Rio Tinto Kennecott Utah Copper Mine Concentrators & Power Plant, the world's most prolific copper mine, is located in Copperton, Utah, just outside metro Salt Lake City. Its owner, the British-Australian international mining giant Rio Tinto Group boasts that "Since the original Utah Copper Company began mining the low-grade copper ore in Bingham Canyon (in 1906), the mine has become a huge open-pit that has produced more copper than any mine in the world, is one of the engineering marvels of the world, and is more than 3/4 of a mile deep and more than 2 3/4 miles wide at the top. And it is still growing." Indeed, it's been designated a National Historic Landmark. Kennecott plans to extend the mine's life past 2018, when it is currently slated to close. Rio Tinto has recently been accused, by China, of running an international fraud that cost the country $100 billion, a charge it denies.
Barrick Goldstrike Mine, which it's owner, Barrick calls "the most prolific gold mining district in the Western Hemisphere," is located 27 miles from Carlin, Nev. It was opened in 1996 and now produces more than 1 million ounces of gold annually. Barrick, based in Canada, is sometimes called the largest gold-mining company in the world. It's foray into Papua New Guinea led to the discovery, during pre-mining environmental studies, recently led to the discovery of 50 new species. The company has been criticized in some countries by indigenous people.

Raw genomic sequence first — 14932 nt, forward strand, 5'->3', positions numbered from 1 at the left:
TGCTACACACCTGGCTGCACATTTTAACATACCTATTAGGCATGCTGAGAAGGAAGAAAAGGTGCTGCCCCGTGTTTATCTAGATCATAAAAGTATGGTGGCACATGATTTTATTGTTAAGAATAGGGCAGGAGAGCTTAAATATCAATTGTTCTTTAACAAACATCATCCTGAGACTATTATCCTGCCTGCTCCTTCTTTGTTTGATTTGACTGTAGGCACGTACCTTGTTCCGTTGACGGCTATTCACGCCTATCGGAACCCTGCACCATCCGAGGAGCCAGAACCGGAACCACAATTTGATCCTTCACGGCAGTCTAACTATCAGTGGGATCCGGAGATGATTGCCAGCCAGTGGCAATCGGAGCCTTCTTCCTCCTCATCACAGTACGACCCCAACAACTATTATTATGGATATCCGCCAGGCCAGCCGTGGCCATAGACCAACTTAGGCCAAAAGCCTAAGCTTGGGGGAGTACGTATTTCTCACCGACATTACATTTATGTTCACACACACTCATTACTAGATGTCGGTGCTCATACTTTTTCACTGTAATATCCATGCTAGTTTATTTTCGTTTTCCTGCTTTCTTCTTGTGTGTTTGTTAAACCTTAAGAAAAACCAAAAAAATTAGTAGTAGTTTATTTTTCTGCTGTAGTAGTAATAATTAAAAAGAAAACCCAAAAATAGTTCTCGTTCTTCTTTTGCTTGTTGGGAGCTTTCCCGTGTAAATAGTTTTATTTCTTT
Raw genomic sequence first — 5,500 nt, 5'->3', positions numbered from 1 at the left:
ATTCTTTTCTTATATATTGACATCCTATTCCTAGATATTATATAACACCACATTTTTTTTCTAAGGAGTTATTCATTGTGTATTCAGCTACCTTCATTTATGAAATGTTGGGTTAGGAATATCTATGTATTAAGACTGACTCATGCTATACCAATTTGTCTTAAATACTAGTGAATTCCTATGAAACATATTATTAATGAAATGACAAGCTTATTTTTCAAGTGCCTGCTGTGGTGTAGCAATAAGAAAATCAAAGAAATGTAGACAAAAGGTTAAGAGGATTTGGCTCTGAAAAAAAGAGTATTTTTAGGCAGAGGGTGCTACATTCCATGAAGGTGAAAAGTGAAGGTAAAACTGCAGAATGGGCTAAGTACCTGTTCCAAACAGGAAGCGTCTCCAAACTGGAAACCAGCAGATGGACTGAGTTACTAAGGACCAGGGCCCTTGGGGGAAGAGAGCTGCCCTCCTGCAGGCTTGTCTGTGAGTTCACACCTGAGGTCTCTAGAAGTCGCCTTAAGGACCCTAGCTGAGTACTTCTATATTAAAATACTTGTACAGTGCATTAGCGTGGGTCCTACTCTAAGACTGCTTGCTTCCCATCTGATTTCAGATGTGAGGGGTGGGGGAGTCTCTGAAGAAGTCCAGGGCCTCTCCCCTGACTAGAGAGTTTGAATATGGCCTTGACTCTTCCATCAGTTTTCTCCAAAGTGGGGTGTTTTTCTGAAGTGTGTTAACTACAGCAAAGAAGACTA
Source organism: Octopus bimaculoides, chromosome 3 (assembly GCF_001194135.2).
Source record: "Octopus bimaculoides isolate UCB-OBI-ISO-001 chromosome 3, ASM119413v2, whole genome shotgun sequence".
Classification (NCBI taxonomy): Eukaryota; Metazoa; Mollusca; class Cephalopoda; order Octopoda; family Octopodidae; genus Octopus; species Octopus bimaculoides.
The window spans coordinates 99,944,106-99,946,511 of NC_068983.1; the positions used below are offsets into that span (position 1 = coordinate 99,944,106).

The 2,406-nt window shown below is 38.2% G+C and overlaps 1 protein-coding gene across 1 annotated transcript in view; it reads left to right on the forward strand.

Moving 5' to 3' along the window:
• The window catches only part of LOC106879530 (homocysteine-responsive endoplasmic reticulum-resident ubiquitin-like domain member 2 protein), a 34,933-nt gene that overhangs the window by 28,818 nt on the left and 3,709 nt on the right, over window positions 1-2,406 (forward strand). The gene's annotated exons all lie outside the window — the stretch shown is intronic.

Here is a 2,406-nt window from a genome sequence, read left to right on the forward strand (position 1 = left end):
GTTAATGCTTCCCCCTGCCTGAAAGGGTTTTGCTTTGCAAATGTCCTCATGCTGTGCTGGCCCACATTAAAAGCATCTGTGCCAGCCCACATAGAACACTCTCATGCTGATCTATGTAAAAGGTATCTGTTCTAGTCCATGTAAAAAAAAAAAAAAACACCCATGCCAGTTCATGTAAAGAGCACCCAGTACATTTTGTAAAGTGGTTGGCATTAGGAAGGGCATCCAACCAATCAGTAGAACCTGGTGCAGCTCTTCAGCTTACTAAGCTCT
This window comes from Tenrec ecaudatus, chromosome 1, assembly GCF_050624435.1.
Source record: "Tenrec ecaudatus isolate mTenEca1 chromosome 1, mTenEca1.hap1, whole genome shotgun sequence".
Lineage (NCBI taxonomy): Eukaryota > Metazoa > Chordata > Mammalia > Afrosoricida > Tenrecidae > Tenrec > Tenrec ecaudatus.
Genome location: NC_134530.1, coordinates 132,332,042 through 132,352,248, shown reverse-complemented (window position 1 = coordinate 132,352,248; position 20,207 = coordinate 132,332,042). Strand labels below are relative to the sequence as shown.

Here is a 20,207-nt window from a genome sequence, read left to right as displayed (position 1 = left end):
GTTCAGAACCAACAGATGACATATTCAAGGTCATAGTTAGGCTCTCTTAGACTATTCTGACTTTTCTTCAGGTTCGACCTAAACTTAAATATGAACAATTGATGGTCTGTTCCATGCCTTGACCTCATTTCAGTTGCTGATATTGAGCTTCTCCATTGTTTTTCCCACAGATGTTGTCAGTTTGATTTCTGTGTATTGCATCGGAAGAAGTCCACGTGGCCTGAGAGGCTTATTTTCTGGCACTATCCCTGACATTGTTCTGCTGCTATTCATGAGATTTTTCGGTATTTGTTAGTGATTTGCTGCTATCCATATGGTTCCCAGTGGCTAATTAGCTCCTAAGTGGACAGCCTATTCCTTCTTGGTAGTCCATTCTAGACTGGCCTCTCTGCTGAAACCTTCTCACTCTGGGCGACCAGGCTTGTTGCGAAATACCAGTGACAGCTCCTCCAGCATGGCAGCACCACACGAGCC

Newmont Twin Creeks Mine, one of five gold mines owned or jointly owned by Newmont Mining Corp in the same region of Nevada, is located 35 miles from Golconda. Newmont is one of the world's largest gold mining companies, and is based in Colorado.
Hecla Greens Creek Mine, an underground silver, zinc, gold and lead mine near Juneau, Alaska, is owned by a subsidiary of Hecla Mining Co., the oldest U.S.-based precious metal mining company in North America (established 1891). It is the sixth-largest silver mine in the world. Hecla is based in Idaho.
Barrick Ruby Hill Mine, another Barrick gold mine, is an open-pit, heap leach mine located just outside Eureka, Nev.
Newmont Carlin Mine is another of Newmont Mining Corp.'s mines in the Elko Trend gold desposit in Nevada. This one is near Elko.
Doe Run Buick Mine and Mill, in Boss, Mo., is part of what owner Doe Run calls the "largest integrated lead" production in the Western Hemisphere. Based in St. Louis, The Doe Run Co. is owned by New York holding company, the Renco Group. It's unclear how much of the pollution from this facility comes from the mine, and how much from the lead recycling plant at the same location.
Newmont Lone Tree Mine is another of the mines owned or co-owned by Newmont Mining Corp. in the same region of Nevada, near Valmy.
For a complete list, use the EPA's Toxic Release Inventory.